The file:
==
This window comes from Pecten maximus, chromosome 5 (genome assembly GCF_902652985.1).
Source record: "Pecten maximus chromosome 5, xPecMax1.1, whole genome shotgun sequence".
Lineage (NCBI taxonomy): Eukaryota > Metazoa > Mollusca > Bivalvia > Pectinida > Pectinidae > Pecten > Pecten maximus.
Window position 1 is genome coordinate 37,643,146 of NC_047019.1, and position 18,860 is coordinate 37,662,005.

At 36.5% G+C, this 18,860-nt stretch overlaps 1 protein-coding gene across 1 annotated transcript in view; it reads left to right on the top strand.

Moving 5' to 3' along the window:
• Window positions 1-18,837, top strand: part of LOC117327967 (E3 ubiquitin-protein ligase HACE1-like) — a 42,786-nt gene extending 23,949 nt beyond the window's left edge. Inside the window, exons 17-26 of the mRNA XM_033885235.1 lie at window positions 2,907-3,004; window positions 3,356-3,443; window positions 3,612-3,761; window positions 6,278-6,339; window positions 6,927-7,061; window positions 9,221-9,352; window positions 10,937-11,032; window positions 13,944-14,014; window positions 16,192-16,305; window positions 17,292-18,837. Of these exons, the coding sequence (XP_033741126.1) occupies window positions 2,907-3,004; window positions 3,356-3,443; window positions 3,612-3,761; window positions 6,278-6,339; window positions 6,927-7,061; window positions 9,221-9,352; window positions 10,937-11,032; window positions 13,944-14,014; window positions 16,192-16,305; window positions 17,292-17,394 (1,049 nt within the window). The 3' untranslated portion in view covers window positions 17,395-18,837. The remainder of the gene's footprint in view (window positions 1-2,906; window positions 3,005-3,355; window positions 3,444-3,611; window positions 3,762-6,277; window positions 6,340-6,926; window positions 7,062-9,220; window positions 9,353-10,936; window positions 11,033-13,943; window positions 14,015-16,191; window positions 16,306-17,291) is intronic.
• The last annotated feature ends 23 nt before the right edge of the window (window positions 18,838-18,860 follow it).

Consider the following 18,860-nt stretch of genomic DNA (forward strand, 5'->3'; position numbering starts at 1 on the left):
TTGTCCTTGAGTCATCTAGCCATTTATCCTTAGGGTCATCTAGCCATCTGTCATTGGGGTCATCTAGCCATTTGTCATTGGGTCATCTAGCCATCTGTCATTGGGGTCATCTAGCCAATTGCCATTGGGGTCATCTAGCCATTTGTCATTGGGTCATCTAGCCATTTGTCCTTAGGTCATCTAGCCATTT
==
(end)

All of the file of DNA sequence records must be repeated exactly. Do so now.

This window comes from Pecten maximus, chromosome 5 (genome assembly GCF_902652985.1).
Source record: "Pecten maximus chromosome 5, xPecMax1.1, whole genome shotgun sequence".
Lineage (NCBI taxonomy): Eukaryota > Metazoa > Mollusca > Bivalvia > Pectinida > Pectinidae > Pecten > Pecten maximus.
Window position 1 is genome coordinate 37,643,146 of NC_047019.1, and position 18,860 is coordinate 37,662,005.

At 36.5% G+C, this 18,860-nt stretch overlaps 1 protein-coding gene across 1 annotated transcript in view; it reads left to right on the top strand.

Moving 5' to 3' along the window:
• Window positions 1-18,837, top strand: part of LOC117327967 (E3 ubiquitin-protein ligase HACE1-like) — a 42,786-nt gene extending 23,949 nt beyond the window's left edge. Inside the window, exons 17-26 of the mRNA XM_033885235.1 lie at window positions 2,907-3,004; window positions 3,356-3,443; window positions 3,612-3,761; window positions 6,278-6,339; window positions 6,927-7,061; window positions 9,221-9,352; window positions 10,937-11,032; window positions 13,944-14,014; window positions 16,192-16,305; window positions 17,292-18,837. Of these exons, the coding sequence (XP_033741126.1) occupies window positions 2,907-3,004; window positions 3,356-3,443; window positions 3,612-3,761; window positions 6,278-6,339; window positions 6,927-7,061; window positions 9,221-9,352; window positions 10,937-11,032; window positions 13,944-14,014; window positions 16,192-16,305; window positions 17,292-17,394 (1,049 nt within the window). The 3' untranslated portion in view covers window positions 17,395-18,837. The remainder of the gene's footprint in view (window positions 1-2,906; window positions 3,005-3,355; window positions 3,444-3,611; window positions 3,762-6,277; window positions 6,340-6,926; window positions 7,062-9,220; window positions 9,353-10,936; window positions 11,033-13,943; window positions 14,015-16,191; window positions 16,306-17,291) is intronic.
• The last annotated feature ends 23 nt before the right edge of the window (window positions 18,838-18,860 follow it).

Consider the following 18,860-nt stretch of genomic DNA (forward strand, 5'->3'; position numbering starts at 1 on the left):
TTGTCCTTGAGTCATCTAGCCATTTATCCTTAGGGTCATCTAGCCATCTGTCATTGGGGTCATCTAGCCATTTGTCATTGGGTCATCTAGCCATCTGTCATTGGGGTCATCTAGCCAATTGCCATTGGGGTCATCTAGCCATTTGTCATTGGGTCATCTAGCCATTTGTCCTTAGGTCATCTAGCCATTT